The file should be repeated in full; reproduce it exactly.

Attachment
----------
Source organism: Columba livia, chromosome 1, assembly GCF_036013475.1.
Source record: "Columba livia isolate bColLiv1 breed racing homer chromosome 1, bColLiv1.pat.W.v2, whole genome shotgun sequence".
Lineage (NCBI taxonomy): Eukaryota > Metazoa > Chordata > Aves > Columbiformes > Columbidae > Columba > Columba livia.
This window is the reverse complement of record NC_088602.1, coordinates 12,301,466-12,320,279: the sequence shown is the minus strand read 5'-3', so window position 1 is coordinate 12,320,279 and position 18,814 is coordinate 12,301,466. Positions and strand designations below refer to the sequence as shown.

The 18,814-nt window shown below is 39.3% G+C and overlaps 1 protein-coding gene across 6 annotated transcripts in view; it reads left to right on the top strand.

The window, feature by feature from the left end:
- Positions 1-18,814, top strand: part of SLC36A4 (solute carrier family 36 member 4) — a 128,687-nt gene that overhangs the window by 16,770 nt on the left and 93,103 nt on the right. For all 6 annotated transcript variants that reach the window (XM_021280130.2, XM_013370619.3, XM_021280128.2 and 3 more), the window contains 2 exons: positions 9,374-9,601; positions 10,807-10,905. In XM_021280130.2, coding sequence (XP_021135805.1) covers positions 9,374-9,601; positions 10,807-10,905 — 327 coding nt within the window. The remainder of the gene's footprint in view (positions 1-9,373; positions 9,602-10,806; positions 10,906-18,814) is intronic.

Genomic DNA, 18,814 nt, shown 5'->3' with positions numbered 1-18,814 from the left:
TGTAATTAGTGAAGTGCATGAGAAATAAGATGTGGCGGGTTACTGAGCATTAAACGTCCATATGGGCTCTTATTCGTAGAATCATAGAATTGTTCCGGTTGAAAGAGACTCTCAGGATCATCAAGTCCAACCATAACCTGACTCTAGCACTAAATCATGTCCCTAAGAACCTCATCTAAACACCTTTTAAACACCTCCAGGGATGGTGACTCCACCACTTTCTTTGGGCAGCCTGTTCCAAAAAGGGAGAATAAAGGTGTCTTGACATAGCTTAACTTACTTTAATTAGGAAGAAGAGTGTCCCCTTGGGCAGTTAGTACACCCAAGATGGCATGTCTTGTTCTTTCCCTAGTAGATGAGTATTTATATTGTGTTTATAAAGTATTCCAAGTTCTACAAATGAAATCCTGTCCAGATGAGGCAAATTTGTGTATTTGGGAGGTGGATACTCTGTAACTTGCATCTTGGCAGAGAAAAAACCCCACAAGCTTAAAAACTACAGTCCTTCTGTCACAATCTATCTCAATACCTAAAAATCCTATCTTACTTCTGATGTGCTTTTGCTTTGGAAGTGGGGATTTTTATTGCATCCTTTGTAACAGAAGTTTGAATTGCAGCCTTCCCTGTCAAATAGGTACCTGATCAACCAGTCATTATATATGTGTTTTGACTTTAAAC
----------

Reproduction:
Source organism: Columba livia, chromosome 1, assembly GCF_036013475.1.
Source record: "Columba livia isolate bColLiv1 breed racing homer chromosome 1, bColLiv1.pat.W.v2, whole genome shotgun sequence".
Lineage (NCBI taxonomy): Eukaryota > Metazoa > Chordata > Aves > Columbiformes > Columbidae > Columba > Columba livia.
This window is the reverse complement of record NC_088602.1, coordinates 12,301,466-12,320,279: the sequence shown is the minus strand read 5'-3', so window position 1 is coordinate 12,320,279 and position 18,814 is coordinate 12,301,466. Positions and strand designations below refer to the sequence as shown.

The 18,814-nt window shown below is 39.3% G+C and overlaps 1 protein-coding gene across 6 annotated transcripts in view; it reads left to right on the top strand.

The window, feature by feature from the left end:
- Positions 1-18,814, top strand: part of SLC36A4 (solute carrier family 36 member 4) — a 128,687-nt gene that overhangs the window by 16,770 nt on the left and 93,103 nt on the right. For all 6 annotated transcript variants that reach the window (XM_021280130.2, XM_013370619.3, XM_021280128.2 and 3 more), the window contains 2 exons: positions 9,374-9,601; positions 10,807-10,905. In XM_021280130.2, coding sequence (XP_021135805.1) covers positions 9,374-9,601; positions 10,807-10,905 — 327 coding nt within the window. The remainder of the gene's footprint in view (positions 1-9,373; positions 9,602-10,806; positions 10,906-18,814) is intronic.

Genomic DNA, 18,814 nt, shown 5'->3' with positions numbered 1-18,814 from the left:
TGTAATTAGTGAAGTGCATGAGAAATAAGATGTGGCGGGTTACTGAGCATTAAACGTCCATATGGGCTCTTATTCGTAGAATCATAGAATTGTTCCGGTTGAAAGAGACTCTCAGGATCATCAAGTCCAACCATAACCTGACTCTAGCACTAAATCATGTCCCTAAGAACCTCATCTAAACACCTTTTAAACACCTCCAGGGATGGTGACTCCACCACTTTCTTTGGGCAGCCTGTTCCAAAAAGGGAGAATAAAGGTGTCTTGACATAGCTTAACTTACTTTAATTAGGAAGAAGAGTGTCCCCTTGGGCAGTTAGTACACCCAAGATGGCATGTCTTGTTCTTTCCCTAGTAGATGAGTATTTATATTGTGTTTATAAAGTATTCCAAGTTCTACAAATGAAATCCTGTCCAGATGAGGCAAATTTGTGTATTTGGGAGGTGGATACTCTGTAACTTGCATCTTGGCAGAGAAAAAACCCCACAAGCTTAAAAACTACAGTCCTTCTGTCACAATCTATCTCAATACCTAAAAATCCTATCTTACTTCTGATGTGCTTTTGCTTTGGAAGTGGGGATTTTTATTGCATCCTTTGTAACAGAAGTTTGAATTGCAGCCTTCCCTGTCAAATAGGTACCTGATCAACCAGTCATTATATATGTGTTTTGACTTTAAAC